Hello, readers! I have a special treat for you today. (And no, for once, it has nothing to do with fear.) The blog I normally use for book reviews hasn’t been working of late, so I decided to share one here!
Please read on to see what I thought of Sandra Byrd’s The Secret Keeper.
Author: Sandra Byrd
Publisher: Howard Books
Rating: 4 out of 5 stars
First there was To Die For: A novel of Anne Boleyn. Now Sandra Byrd returns to regale us with The Secret Keeper: A Novel of Kateryn Parr.
As King Henry VIII’s last wife, Kateryn Parr enters a world of opposition and intrigue when she steps into his court. The story is told through the eyes of Juliana St. John-a young maiden who has come along to attend Kateryn.
The court may be full of trickery and deceit, but it is Juliana who may hold the biggest secret.
Not only does Juliana have the gift of prophecy, but in one of her visions she has also seen a prominent family friend shredding the dress of a very high-born woman.
Now Juliana is left to wonder: was she brought to the court for such a time as this? Will she have the courage to intervene when the time comes? And will she ever find true love of her own?
Once again, I couldn’t put this book down. I was transported to the very courts of King Henry himself. There was also a huge twist in the middle that completely surprised me.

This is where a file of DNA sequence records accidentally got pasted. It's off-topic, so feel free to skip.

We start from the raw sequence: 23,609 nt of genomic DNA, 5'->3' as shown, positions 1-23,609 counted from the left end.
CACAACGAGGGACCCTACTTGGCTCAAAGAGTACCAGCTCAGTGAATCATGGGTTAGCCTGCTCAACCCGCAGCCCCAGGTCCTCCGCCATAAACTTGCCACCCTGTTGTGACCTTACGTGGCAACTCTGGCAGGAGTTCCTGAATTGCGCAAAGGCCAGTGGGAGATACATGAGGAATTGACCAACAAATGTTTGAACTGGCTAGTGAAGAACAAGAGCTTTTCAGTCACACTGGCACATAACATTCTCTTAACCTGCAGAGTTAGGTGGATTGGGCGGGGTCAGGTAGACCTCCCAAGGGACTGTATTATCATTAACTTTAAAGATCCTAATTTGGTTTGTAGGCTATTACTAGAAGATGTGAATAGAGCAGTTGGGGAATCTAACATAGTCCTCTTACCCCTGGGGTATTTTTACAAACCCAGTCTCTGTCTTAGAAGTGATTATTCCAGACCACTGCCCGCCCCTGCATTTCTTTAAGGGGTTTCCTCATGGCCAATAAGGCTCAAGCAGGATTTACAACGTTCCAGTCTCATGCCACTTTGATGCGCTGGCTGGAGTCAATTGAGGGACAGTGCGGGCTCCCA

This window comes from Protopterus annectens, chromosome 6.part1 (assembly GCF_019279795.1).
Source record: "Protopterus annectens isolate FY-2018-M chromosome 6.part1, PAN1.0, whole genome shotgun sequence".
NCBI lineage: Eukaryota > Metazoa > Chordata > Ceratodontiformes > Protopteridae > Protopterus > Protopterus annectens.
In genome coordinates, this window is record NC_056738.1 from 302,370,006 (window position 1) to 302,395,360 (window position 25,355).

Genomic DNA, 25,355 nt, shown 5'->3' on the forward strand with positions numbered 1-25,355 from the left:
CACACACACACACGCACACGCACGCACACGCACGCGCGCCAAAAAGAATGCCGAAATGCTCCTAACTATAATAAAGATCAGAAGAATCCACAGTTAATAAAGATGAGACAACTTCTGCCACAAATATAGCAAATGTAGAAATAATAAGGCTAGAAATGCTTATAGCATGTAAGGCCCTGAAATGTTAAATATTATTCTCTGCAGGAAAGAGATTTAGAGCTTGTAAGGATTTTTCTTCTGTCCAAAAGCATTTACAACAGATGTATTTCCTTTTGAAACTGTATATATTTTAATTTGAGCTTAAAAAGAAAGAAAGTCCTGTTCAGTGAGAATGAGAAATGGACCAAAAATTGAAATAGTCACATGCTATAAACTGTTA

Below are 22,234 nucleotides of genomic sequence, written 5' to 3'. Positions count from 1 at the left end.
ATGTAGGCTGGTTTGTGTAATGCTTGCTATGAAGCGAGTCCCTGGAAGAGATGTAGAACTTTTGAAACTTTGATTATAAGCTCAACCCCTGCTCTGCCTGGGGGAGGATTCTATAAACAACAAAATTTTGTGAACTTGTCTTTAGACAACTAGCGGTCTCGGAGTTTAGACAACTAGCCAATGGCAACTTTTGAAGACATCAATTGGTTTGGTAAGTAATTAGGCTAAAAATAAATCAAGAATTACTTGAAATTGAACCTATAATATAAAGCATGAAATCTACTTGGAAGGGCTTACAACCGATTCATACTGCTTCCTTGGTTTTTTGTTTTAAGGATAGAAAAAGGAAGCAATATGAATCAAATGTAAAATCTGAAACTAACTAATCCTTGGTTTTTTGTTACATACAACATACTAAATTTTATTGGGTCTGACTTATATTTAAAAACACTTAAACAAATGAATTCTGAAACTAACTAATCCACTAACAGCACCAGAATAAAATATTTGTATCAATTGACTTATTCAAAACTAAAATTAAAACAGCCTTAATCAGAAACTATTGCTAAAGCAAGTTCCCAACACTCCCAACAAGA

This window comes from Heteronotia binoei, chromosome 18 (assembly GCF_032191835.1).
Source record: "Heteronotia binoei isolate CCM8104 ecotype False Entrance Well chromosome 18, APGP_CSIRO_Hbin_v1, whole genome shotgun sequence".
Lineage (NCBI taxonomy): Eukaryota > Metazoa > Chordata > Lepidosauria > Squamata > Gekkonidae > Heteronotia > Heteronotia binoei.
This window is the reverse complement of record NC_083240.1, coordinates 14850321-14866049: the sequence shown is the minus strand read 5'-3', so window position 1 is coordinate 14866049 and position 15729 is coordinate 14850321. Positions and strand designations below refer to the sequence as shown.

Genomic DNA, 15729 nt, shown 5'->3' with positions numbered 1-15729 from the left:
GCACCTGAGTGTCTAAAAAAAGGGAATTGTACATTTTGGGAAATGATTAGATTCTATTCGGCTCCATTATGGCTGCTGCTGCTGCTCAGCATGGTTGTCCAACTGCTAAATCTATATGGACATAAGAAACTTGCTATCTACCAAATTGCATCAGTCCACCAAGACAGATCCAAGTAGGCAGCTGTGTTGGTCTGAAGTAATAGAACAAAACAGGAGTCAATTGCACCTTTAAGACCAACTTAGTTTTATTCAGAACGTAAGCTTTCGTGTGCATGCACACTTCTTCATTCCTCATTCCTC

Before reading The Secret Keeper I knew little of Kateryn Parr, so it was both fun and enlightening to get to know her through Byrd’s adaptation. She was a fascinating woman, and played a large role in the upbringing of Queen Elizabeth I.
Likewise, Juliana also played a strong female character. I especially loved how Byrd gave her the gift of prophecy. That’s something I’d never seen before in fiction, and I felt she made it both relevant and interesting.
The one and only reason I shaved off a star for The Secret Keeper was because I felt as if it was a little too similar to the first book, To Die For. Each book is set in King Henry VIII’s court, each has a queen with strong protestant leanings, and each has a lady’s maid who cannot have the love of her life because of social reasons. Because of the similarity between plots, it came down to a “Favorites” game: which was my personal favorite? For me, it was To Die For. So I feel as though I may be a little biased.
However, I’m confident those who haven’t read To Die For will find nothing to criticize in The Secret Keeper, and there are several variants to keep it interesting and worth reading for those who have.
There is one scene that depicts a rape, so please be advised.
But overall, I thought The Secret Keeper was fabulous. It’s one I wouldn’t hesitate to recommend, and I eagerly look forward to Byrd’s future installment: Roses Have Thorns: A novel of Elizabeth I.
Based on these first two books, I have a feeling this will be a strong series that readers won’t soon forget!
(Thanks to the author and Howard Books for giving me this book to review.)